More and more, we hear questions from CX professionals about the role UX research plays in the broader customer experience. Here are some of the ways we’ve seen UX research answer and solve everyday CX questions and scenarios.
Customer experience isn’t improving in the eyes of the people you’re trying to reach. Recent research from Capgemini shows that 75% of companies think they’re customer-centric, but only 30% of consumers agree. This leaves a clear and significant gap where we’re not meeting user needs. People have high expectations of the products they use, and as more products and experiences become mainstream, those expectations continue to evolve and increase. It’s not that companies aren’t customer-centric; it’s that they’re not using all the tools available to them. A tool that’s often overlooked is user experience research, even though it can pay huge dividends.
User experience research allows you to gain a deep understanding of your customers, discover market opportunities for your brand, and create experiences that truly solve a customer need. Over the past 15 years, our team has uncovered many ways you can utilize user experience research at every step of the product development lifecycle and throughout your brand experience to truly meet and surpass your users’ expectations.
UX research can help you shape your strategy and collective vision for your products, understand your audience and their needs, and make informed decisions throughout the development cycle. Not only that, but early testing can avoid costly changes after launch, and more importantly, prevent a bad user experience that can damage your brand reputation.
What questions can UX research answer?
UX research can help you answer questions at every stage of design and development. Whether you’re deciding what product or feature to build next or measuring the impact of a product that’s already launched, UX research has a part to play.
If you’re trying to figure out what to build, you might ask:
Who are our users?
What do they need?
What should we build?
If you already have concepts or designs and want to test them with users, research can help you answer:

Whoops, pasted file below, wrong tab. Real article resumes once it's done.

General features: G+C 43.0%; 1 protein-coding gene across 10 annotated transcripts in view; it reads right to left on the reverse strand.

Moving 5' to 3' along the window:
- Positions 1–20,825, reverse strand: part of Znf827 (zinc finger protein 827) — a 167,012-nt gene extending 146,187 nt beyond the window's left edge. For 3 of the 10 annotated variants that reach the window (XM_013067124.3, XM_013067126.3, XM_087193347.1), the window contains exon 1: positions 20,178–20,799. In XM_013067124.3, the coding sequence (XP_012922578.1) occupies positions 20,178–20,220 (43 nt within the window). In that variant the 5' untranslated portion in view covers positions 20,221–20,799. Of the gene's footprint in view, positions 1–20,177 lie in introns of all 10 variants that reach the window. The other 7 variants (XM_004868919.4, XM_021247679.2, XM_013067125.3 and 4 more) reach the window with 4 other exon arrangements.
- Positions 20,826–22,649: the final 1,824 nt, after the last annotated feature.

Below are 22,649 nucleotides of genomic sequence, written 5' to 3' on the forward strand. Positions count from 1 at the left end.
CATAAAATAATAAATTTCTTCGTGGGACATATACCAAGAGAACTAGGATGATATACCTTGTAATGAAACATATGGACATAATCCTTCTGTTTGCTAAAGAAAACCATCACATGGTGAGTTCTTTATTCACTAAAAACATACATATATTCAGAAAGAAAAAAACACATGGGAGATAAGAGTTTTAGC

How do we design it?
Can people use it?
Do people want this?
How do we improve it?
Once your experience is already out in the world and you need to measure its impact, use UX research to understand:
Are there showstoppers?
Did we have an impact?
Are we keeping up with our competition?
What do we do next?
Here are a few ways we’ve seen UX research help our clients with everyday CX scenarios:
Uncover user insights at every step of the development process
Brands that deliver great user experiences learn about their users at every stage of the development cycle. This is why creating foundational, ongoing programs of research can take your design process to the next level. Before building anything, conduct early-stage exploratory research or concept testing to discover user needs, pain points, and values. This critical contextual research can help you understand your users in a new and deeper way and discover new opportunities for your product to deliver on their expectations. Throughout development, test prototypes and concepts as you build them, and after launch, validate that your product or service is meeting expectations.
Identify and prioritize experiences that matter
There are endless things to improve when it comes to your customer experience. Resources are always limited, so how do you prioritize the one that’s going to move the needle the most? We’ve heard some refer to this as the X1, or the one moment or experience that is critical to the customer. In short, if your brand doesn’t deliver on this experience, then the rest of the journey doesn’t matter. It’s easy to make assumptions about what this critical moment might be, but to really discover what your users think, start with research! Talking to your users about what they’re trying to accomplish and observing how they use products provides an understanding of goals and priorities that can help you identify your X1.
Understand and address decreasing brand loyalty
People’s expectations are constantly evolving based on their experience with other products and services. As customers come across other products, they will switch to whatever offers them the best experience. That’s why you have to know how and where they are setting their expectations for your products and services. If you know users’ reactions to competitors’ digital offerings, you can improve your own. Benchmarking can help you uncover customers’ perceptions about you and your competitors and give you a northern star to work towards. It can even help you benchmark against yourself to set goals for future development and make sure you’re meeting user expectations further down the process.
Avoid costly fixes and damages to your brand reputation
It costs dramatically more to fix problems after your product is live than it does to incorporate customer feedback early in the process. If you start UX research right before your launch, you’ll be too late in the development cycle to make substantial changes. And the customer experience detractors you find at a later stage may result in lost conversion opportunities or expensive fixes. Instead, start at the beginning, test early designs and prototypes, and ask your users for feedback at every step.